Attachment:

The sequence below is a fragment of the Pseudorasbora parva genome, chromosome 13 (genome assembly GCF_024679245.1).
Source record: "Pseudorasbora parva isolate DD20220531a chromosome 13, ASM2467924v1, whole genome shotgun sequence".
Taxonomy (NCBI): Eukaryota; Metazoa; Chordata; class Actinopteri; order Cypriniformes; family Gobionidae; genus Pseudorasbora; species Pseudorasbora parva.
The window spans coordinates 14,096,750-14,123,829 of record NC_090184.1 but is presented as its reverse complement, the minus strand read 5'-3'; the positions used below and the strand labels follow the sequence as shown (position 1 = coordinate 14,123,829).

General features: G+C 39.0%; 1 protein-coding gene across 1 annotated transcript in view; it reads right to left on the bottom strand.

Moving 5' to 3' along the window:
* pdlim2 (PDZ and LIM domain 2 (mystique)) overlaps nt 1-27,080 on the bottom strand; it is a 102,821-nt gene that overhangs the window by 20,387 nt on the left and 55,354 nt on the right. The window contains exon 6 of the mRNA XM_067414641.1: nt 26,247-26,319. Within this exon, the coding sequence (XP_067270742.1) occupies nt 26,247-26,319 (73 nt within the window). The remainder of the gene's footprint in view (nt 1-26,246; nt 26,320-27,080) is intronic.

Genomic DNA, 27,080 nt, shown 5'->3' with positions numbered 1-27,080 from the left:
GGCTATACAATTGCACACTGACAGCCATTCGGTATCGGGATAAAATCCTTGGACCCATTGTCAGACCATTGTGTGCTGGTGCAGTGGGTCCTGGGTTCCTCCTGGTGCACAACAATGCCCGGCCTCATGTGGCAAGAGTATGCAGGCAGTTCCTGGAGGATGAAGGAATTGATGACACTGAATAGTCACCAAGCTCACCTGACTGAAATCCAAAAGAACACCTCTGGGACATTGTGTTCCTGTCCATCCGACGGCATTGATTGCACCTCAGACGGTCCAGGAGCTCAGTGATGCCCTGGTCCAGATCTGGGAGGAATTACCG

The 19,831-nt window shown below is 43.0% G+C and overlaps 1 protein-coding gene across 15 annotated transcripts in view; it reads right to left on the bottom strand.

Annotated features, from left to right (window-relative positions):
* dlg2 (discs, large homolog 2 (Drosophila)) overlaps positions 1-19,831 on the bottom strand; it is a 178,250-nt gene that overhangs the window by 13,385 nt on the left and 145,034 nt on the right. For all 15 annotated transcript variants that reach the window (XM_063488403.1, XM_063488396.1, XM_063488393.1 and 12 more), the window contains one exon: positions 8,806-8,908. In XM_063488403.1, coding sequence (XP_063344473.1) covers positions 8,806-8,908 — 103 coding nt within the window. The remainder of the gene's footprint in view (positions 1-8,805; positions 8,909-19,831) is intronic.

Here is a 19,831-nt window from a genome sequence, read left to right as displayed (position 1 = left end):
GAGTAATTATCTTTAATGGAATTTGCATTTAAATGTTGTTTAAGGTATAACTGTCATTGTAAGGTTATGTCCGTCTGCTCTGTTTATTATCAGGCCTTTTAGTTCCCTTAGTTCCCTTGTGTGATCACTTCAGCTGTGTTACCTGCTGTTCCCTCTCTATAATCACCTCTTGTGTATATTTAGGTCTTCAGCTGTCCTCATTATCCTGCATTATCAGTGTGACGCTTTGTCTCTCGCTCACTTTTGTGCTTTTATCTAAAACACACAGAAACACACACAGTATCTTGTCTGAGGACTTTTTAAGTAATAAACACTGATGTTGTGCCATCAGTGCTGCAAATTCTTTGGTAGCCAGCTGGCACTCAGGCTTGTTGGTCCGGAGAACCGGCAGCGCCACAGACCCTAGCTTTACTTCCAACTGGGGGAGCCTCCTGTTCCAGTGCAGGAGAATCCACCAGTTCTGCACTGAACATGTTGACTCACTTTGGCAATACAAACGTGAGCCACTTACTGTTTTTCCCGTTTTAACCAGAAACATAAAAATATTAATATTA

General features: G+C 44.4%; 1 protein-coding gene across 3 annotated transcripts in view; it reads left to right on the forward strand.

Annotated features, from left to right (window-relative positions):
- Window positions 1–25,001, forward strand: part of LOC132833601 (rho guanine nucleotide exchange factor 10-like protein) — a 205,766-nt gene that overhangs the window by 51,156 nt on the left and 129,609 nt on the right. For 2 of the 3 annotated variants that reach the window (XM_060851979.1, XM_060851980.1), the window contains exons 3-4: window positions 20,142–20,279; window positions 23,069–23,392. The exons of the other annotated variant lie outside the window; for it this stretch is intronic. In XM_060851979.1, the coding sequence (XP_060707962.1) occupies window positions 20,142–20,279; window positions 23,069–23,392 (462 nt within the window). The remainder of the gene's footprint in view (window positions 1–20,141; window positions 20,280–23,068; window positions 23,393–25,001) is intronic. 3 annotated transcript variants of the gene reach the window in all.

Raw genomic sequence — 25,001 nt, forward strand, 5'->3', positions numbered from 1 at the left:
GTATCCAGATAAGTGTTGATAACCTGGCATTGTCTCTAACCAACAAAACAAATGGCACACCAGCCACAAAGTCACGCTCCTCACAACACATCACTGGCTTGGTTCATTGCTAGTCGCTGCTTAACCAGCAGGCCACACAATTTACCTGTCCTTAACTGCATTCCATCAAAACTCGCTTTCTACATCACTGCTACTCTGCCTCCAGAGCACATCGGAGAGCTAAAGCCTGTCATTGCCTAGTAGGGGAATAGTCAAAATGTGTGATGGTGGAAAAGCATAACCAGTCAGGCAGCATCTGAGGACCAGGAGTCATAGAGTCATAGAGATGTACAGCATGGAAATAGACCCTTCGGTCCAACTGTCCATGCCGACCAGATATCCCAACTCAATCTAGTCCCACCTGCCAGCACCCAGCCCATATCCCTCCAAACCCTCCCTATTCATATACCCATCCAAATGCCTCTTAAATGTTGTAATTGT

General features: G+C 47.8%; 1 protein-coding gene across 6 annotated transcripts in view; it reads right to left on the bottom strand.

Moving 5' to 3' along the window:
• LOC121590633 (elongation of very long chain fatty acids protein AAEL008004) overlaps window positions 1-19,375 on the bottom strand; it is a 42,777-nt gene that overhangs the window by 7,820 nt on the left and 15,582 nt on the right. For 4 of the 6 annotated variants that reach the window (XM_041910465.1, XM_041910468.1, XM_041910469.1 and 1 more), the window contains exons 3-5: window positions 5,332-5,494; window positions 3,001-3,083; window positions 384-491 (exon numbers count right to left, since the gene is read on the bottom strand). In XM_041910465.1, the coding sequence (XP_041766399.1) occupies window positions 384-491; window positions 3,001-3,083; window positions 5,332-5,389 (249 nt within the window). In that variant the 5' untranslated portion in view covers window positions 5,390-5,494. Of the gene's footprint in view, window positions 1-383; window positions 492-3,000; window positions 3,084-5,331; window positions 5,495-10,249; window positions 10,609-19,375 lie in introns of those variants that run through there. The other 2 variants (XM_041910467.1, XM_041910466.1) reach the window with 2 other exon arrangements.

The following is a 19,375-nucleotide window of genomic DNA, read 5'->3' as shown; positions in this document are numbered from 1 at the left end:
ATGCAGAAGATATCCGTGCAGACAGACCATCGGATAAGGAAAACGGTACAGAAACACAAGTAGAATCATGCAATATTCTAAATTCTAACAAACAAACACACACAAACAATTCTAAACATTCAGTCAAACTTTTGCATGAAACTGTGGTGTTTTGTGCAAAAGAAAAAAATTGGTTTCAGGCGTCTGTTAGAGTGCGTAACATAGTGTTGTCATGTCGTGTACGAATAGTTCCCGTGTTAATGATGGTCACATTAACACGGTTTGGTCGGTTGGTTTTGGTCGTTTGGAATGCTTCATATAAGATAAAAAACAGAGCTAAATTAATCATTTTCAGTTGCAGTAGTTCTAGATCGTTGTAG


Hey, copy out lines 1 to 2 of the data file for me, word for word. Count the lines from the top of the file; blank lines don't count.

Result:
The sequence below is a fragment of the Pseudorasbora parva genome, chromosome 13 (genome assembly GCF_024679245.1).
Source record: "Pseudorasbora parva isolate DD20220531a chromosome 13, ASM2467924v1, whole genome shotgun sequence".